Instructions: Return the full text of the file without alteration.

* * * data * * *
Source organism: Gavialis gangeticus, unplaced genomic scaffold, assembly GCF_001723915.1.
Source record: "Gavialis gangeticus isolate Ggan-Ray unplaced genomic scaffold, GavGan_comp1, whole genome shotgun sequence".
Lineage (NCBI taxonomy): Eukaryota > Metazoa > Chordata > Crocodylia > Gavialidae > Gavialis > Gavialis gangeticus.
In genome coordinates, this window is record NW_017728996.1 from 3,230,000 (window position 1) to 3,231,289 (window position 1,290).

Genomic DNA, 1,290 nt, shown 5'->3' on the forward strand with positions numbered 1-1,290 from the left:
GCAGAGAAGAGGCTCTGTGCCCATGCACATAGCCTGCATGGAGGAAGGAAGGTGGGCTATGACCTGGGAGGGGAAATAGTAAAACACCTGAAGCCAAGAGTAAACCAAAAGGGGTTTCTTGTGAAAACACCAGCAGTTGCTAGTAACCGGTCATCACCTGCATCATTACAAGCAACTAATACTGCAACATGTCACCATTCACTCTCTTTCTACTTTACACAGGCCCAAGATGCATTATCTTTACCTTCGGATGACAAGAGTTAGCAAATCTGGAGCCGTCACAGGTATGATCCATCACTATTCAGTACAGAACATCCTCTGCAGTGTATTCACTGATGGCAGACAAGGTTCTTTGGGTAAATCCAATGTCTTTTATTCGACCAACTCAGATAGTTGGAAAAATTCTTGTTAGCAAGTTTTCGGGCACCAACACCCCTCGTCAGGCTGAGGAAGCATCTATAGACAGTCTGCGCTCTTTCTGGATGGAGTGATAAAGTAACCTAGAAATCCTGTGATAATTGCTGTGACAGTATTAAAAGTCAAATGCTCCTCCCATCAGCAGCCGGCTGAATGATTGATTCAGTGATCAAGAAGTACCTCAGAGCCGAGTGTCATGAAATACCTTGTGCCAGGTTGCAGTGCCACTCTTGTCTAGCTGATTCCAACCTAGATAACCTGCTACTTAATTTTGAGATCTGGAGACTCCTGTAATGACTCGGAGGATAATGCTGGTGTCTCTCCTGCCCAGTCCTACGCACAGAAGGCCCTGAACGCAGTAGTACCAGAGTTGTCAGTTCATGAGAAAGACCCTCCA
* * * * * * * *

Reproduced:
Source organism: Gavialis gangeticus, unplaced genomic scaffold, assembly GCF_001723915.1.
Source record: "Gavialis gangeticus isolate Ggan-Ray unplaced genomic scaffold, GavGan_comp1, whole genome shotgun sequence".
Lineage (NCBI taxonomy): Eukaryota > Metazoa > Chordata > Crocodylia > Gavialidae > Gavialis > Gavialis gangeticus.
In genome coordinates, this window is record NW_017728996.1 from 3,230,000 (window position 1) to 3,231,289 (window position 1,290).

Genomic DNA, 1,290 nt, shown 5'->3' on the forward strand with positions numbered 1-1,290 from the left:
GCAGAGAAGAGGCTCTGTGCCCATGCACATAGCCTGCATGGAGGAAGGAAGGTGGGCTATGACCTGGGAGGGGAAATAGTAAAACACCTGAAGCCAAGAGTAAACCAAAAGGGGTTTCTTGTGAAAACACCAGCAGTTGCTAGTAACCGGTCATCACCTGCATCATTACAAGCAACTAATACTGCAACATGTCACCATTCACTCTCTTTCTACTTTACACAGGCCCAAGATGCATTATCTTTACCTTCGGATGACAAGAGTTAGCAAATCTGGAGCCGTCACAGGTATGATCCATCACTATTCAGTACAGAACATCCTCTGCAGTGTATTCACTGATGGCAGACAAGGTTCTTTGGGTAAATCCAATGTCTTTTATTCGACCAACTCAGATAGTTGGAAAAATTCTTGTTAGCAAGTTTTCGGGCACCAACACCCCTCGTCAGGCTGAGGAAGCATCTATAGACAGTCTGCGCTCTTTCTGGATGGAGTGATAAAGTAACCTAGAAATCCTGTGATAATTGCTGTGACAGTATTAAAAGTCAAATGCTCCTCCCATCAGCAGCCGGCTGAATGATTGATTCAGTGATCAAGAAGTACCTCAGAGCCGAGTGTCATGAAATACCTTGTGCCAGGTTGCAGTGCCACTCTTGTCTAGCTGATTCCAACCTAGATAACCTGCTACTTAATTTTGAGATCTGGAGACTCCTGTAATGACTCGGAGGATAATGCTGGTGTCTCTCCTGCCCAGTCCTACGCACAGAAGGCCCTGAACGCAGTAGTACCAGAGTTGTCAGTTCATGAGAAAGACCCTCCA